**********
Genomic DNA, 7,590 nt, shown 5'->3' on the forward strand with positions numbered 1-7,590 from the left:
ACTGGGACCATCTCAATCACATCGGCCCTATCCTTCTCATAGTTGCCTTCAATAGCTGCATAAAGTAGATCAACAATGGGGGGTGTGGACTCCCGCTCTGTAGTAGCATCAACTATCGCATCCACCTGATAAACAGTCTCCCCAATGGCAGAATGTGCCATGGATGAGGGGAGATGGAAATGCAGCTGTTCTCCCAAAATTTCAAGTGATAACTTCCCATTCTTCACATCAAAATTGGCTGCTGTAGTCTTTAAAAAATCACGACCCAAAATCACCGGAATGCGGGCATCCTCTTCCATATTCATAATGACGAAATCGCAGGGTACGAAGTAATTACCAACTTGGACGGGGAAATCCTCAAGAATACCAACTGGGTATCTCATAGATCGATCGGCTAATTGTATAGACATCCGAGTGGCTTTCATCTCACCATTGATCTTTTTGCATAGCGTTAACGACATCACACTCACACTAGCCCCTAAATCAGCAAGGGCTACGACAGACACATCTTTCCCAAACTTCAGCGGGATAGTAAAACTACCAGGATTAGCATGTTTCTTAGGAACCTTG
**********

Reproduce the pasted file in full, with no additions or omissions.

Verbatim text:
Genomic DNA, 7,590 nt, shown 5'->3' on the forward strand with positions numbered 1-7,590 from the left:
ACTGGGACCATCTCAATCACATCGGCCCTATCCTTCTCATAGTTGCCTTCAATAGCTGCATAAAGTAGATCAACAATGGGGGGTGTGGACTCCCGCTCTGTAGTAGCATCAACTATCGCATCCACCTGATAAACAGTCTCCCCAATGGCAGAATGTGCCATGGATGAGGGGAGATGGAAATGCAGCTGTTCTCCCAAAATTTCAAGTGATAACTTCCCATTCTTCACATCAAAATTGGCTGCTGTAGTCTTTAAAAAATCACGACCCAAAATCACCGGAATGCGGGCATCCTCTTCCATATTCATAATGACGAAATCGCAGGGTACGAAGTAATTACCAACTTGGACGGGGAAATCCTCAAGAATACCAACTGGGTATCTCATAGATCGATCGGCTAATTGTATAGACATCCGAGTGGCTTTCATCTCACCATTGATCTTTTTGCATAGCGTTAACGACATCACACTCACACTAGCCCCTAAATCAGCAAGGGCTACGACAGACACATCTTTCCCAAACTTCAGCGGGATAGTAAAACTACCAGGATTAGCATGTTTCTTAGGAACCTTG